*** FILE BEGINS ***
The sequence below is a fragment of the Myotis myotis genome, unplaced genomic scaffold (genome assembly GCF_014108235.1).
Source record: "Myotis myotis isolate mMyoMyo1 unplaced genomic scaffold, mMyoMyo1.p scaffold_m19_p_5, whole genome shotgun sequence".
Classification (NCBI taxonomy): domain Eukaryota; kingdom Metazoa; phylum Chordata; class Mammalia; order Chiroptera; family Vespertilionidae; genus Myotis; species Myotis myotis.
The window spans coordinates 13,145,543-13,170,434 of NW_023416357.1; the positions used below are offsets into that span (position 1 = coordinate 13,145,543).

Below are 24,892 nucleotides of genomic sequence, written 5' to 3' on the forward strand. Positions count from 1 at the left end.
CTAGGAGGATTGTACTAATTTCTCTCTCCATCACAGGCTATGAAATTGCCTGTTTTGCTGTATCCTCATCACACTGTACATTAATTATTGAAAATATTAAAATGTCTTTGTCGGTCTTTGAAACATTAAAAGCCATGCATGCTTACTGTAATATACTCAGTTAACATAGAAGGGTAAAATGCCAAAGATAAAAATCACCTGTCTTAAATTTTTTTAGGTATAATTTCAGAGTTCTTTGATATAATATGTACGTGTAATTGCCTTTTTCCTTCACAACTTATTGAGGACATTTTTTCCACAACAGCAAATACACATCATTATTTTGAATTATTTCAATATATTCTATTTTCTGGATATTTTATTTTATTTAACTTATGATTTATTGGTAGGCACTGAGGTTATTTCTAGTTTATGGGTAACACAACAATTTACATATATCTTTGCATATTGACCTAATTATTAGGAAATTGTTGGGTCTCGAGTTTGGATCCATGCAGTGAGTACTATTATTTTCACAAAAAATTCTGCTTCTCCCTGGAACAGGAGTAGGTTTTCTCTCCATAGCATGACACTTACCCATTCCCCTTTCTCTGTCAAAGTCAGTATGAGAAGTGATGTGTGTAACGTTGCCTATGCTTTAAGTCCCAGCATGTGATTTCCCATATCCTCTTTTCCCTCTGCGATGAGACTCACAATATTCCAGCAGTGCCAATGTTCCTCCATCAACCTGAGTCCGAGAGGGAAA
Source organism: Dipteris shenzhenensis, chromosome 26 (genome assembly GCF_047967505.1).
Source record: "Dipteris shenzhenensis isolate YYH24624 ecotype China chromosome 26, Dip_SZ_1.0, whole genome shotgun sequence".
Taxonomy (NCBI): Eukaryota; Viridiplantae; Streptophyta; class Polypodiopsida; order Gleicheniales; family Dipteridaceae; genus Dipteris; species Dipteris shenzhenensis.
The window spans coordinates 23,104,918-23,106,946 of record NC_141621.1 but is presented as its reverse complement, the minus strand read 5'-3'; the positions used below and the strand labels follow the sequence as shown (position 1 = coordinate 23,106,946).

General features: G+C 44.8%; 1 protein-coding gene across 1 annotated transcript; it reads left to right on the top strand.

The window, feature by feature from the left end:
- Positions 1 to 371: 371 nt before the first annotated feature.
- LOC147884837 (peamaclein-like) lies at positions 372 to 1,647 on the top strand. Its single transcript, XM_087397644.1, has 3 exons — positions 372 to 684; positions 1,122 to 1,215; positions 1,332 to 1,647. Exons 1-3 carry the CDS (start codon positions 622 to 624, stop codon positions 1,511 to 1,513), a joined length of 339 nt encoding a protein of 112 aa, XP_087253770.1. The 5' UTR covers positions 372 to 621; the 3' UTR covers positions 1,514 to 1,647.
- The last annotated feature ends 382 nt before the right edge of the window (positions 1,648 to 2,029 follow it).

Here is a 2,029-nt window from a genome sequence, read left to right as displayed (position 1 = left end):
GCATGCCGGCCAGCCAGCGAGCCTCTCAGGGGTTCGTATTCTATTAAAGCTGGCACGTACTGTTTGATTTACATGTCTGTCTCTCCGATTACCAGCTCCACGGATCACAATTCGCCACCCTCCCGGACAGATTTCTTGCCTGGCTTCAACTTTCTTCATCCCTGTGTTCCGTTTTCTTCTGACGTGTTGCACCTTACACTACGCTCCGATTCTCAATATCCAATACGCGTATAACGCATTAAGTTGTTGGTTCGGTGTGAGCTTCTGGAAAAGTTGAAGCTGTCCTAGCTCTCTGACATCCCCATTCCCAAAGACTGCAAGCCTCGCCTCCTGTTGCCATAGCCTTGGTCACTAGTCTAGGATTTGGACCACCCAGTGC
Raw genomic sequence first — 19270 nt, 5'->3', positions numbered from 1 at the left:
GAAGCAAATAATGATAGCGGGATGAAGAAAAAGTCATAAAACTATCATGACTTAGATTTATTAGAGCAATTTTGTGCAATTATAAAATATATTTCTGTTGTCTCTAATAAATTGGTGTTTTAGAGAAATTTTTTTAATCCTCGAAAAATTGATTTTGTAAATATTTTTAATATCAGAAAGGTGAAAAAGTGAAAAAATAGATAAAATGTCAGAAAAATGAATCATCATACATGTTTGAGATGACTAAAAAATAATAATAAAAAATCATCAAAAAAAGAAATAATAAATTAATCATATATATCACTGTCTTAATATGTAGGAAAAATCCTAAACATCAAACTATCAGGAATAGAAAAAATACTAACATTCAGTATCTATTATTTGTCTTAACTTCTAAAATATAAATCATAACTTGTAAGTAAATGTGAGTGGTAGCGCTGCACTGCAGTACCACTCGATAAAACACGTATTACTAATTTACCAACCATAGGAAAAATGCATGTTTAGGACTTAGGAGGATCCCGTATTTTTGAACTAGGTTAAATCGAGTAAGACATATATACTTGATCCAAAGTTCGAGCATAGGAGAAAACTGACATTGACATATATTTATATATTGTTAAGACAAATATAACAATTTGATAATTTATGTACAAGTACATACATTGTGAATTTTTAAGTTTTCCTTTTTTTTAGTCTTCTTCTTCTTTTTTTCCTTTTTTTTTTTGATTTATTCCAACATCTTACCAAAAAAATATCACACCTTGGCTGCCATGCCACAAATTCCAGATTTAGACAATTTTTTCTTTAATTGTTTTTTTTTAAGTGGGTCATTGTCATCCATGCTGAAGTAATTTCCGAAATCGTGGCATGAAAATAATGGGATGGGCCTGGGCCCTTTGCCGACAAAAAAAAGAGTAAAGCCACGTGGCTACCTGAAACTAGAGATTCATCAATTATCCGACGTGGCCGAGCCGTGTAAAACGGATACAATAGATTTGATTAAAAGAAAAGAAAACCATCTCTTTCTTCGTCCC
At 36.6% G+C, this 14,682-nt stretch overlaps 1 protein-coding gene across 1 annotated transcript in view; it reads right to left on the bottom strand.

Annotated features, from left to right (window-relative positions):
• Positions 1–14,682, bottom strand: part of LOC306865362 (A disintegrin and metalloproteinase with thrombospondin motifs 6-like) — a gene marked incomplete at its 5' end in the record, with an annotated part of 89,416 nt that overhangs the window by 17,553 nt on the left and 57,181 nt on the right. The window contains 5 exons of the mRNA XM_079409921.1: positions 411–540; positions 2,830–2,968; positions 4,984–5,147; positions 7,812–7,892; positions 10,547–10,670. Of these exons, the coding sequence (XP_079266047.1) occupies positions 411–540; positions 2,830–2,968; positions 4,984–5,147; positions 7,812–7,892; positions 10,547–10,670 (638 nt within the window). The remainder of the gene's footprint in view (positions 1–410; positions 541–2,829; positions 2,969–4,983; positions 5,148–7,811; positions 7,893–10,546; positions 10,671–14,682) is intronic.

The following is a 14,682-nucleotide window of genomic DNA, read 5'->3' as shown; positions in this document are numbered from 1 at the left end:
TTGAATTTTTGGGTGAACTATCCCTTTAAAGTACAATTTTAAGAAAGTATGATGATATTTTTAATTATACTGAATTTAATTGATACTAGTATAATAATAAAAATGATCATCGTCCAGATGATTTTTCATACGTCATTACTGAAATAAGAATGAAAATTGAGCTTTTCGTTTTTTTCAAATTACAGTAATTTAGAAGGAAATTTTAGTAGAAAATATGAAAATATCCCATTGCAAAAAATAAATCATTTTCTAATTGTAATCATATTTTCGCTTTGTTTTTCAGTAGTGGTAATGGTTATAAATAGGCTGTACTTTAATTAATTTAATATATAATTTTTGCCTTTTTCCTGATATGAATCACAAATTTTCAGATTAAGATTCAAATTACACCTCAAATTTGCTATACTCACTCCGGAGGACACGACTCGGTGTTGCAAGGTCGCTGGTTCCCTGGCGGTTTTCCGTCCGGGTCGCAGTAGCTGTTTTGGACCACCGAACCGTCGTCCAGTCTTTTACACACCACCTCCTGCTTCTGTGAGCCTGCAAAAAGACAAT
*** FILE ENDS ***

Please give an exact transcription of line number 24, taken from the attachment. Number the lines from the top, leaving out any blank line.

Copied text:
TTGAATTTTTGGGTGAACTATCCCTTTAAAGTACAATTTTAAGAAAGTATGATGATATTTTTAATTATACTGAATTTAATTGATACTAGTATAATAATAAAAATGATCATCGTCCAGATGATTTTTCATACGTCATTACTGAAATAAGAATGAAAATTGAGCTTTTCGTTTTTTTCAAATTACAGTAATTTAGAAGGAAATTTTAGTAGAAAATATGAAAATATCCCATTGCAAAAAATAAATCATTTTCTAATTGTAATCATATTTTCGCTTTGTTTTTCAGTAGTGGTAATGGTTATAAATAGGCTGTACTTTAATTAATTTAATATATAATTTTTGCCTTTTTCCTGATATGAATCACAAATTTTCAGATTAAGATTCAAATTACACCTCAAATTTGCTATACTCACTCCGGAGGACACGACTCGGTGTTGCAAGGTCGCTGGTTCCCTGGCGGTTTTCCGTCCGGGTCGCAGTAGCTGTTTTGGACCACCGAACCGTCGTCCAGTCTTTTACACACCACCTCCTGCTTCTGTGAGCCTGCAAAAAGACAAT